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I am having some issues with word-splitting in bash variable expansion. I want to be able to store an argument list in a variable and run it, but any quoted multiword arguments aren't evaluating how I expected them to.

I'll explain my problem with an example. Lets say I had a function decho that printed each positional parameter on it's own line:

#!/bin/bash -u
while [ $# -gt 0 ]; do
  echo $1
  shift
done

Ok, if I go decho a b "c d" I get:

[~]$ decho a b "c d"
a
b
c d

Which is what I expect and want. But on the other hand if I get the arguments list from a variable I get this:

[~]$ args='a b "c d"'
[~]$ decho $args
a
b
"c
d"

Which is not what I want. I can go:

[~]$ echo decho $args | bash
a
b
c d

But that seems a little clunky. Is there a better way to make the expansion of $args in decho $args be word-split the way I expected?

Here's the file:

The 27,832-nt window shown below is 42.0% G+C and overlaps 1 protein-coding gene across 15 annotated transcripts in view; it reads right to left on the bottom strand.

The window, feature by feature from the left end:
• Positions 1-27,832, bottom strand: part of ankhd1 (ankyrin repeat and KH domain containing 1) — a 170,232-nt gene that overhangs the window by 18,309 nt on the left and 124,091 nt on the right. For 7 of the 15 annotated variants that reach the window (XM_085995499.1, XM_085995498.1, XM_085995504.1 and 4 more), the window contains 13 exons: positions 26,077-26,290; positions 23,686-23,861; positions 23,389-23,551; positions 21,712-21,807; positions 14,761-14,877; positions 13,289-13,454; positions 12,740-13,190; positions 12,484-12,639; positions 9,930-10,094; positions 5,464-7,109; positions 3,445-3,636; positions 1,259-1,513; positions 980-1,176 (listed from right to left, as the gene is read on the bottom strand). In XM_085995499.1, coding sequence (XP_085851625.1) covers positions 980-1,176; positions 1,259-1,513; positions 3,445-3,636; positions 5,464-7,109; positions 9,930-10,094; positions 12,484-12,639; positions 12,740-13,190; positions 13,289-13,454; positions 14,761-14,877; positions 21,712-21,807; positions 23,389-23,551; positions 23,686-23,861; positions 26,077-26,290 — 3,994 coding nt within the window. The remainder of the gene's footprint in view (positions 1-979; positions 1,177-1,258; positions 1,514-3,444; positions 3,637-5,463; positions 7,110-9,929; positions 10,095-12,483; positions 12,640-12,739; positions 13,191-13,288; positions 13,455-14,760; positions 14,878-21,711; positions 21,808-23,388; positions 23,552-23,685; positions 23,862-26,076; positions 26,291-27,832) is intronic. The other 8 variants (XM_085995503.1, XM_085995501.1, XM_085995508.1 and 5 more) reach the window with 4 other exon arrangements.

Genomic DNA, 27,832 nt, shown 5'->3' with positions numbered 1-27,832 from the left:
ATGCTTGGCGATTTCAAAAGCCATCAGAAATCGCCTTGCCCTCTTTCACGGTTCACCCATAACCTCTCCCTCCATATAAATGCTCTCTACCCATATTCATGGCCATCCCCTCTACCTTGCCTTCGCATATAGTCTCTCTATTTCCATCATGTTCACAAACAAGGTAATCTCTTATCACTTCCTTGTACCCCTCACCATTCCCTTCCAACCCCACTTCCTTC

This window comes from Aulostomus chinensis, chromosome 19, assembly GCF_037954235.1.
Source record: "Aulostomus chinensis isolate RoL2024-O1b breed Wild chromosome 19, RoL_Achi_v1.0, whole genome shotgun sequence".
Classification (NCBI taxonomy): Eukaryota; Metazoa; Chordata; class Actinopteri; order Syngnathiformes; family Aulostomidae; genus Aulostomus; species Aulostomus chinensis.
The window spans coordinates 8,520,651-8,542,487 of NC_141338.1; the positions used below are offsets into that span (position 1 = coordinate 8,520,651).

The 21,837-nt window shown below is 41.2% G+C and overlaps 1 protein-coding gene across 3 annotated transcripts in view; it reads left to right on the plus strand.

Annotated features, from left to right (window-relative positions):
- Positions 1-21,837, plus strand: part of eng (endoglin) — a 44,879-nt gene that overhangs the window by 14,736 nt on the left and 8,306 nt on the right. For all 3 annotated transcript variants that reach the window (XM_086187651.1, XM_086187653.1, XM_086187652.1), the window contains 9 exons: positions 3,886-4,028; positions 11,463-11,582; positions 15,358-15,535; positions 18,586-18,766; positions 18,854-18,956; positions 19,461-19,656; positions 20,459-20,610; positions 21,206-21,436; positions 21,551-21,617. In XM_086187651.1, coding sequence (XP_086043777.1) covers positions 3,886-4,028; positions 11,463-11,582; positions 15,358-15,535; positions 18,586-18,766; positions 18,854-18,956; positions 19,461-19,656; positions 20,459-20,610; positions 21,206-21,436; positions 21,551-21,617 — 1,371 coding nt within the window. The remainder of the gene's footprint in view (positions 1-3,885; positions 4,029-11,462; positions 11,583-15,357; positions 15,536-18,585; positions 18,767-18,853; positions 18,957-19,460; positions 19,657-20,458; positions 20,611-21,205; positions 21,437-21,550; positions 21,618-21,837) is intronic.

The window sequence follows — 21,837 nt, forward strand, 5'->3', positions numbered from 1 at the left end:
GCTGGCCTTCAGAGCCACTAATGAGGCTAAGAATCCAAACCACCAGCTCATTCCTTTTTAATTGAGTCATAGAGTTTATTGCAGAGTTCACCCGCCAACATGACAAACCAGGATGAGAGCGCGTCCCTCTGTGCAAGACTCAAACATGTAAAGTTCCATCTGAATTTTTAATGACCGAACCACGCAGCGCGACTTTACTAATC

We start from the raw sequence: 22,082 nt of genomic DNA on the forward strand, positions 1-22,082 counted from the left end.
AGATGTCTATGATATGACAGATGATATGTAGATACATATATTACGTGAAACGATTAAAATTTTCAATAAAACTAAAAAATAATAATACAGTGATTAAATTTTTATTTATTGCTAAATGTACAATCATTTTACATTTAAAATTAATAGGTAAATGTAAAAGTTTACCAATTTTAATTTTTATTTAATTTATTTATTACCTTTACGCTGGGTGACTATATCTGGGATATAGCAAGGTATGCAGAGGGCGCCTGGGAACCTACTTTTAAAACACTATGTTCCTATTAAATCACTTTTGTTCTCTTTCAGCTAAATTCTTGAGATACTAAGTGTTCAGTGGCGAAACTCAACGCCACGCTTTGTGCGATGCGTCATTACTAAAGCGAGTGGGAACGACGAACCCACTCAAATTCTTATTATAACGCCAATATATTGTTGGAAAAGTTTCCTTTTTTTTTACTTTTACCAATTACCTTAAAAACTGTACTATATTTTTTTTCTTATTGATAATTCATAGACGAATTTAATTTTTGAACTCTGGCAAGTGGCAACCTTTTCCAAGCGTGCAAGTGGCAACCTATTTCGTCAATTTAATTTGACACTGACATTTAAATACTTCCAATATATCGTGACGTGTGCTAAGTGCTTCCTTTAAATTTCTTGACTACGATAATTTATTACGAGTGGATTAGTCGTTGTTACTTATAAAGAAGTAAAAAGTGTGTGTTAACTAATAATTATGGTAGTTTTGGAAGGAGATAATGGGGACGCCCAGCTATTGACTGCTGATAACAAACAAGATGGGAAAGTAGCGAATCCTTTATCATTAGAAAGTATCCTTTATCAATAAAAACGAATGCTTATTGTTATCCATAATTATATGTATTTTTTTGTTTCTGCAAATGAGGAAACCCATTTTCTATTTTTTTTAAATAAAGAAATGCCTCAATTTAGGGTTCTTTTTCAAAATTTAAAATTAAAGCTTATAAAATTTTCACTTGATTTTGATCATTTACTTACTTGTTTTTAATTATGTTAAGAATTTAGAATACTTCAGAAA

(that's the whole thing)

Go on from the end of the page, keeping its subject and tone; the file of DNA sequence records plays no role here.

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4 Answers

up vote 1 down vote accepted

You can use:

eval decho $args
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You can move the eval inside the script:

#!/bin/bash -u
eval set -- $*
for i; 
do 
  echo $i;
done

Now you can do:

$ args='a b "c d"'
$ decho $args
a
b
c d

but you'll have to quote the arguments if you pass them on the CL:

$ decho 'a b "c d"'
a
b
c d
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Have you tried:

for arg in "$@"
do
        echo "arg $i:$arg:"
        let "i+=1"
done

Should yield something like:

arg 1: a
arg 2: c d

in your case.

Straight from memory, no guarantee :-)

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This function performs exactly the same as decho. The problem is in calling decho, not decho itself. –  David Dean Feb 18 '09 at 13:38
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hmmm.. eval decho $args works too:

[~]$ eval decho $args
a
b
c d

And I may be able to do something with bash arrays using "${array[@]}" (which works like "$@"), but then I would have to write code to load the array, which would be a pain.

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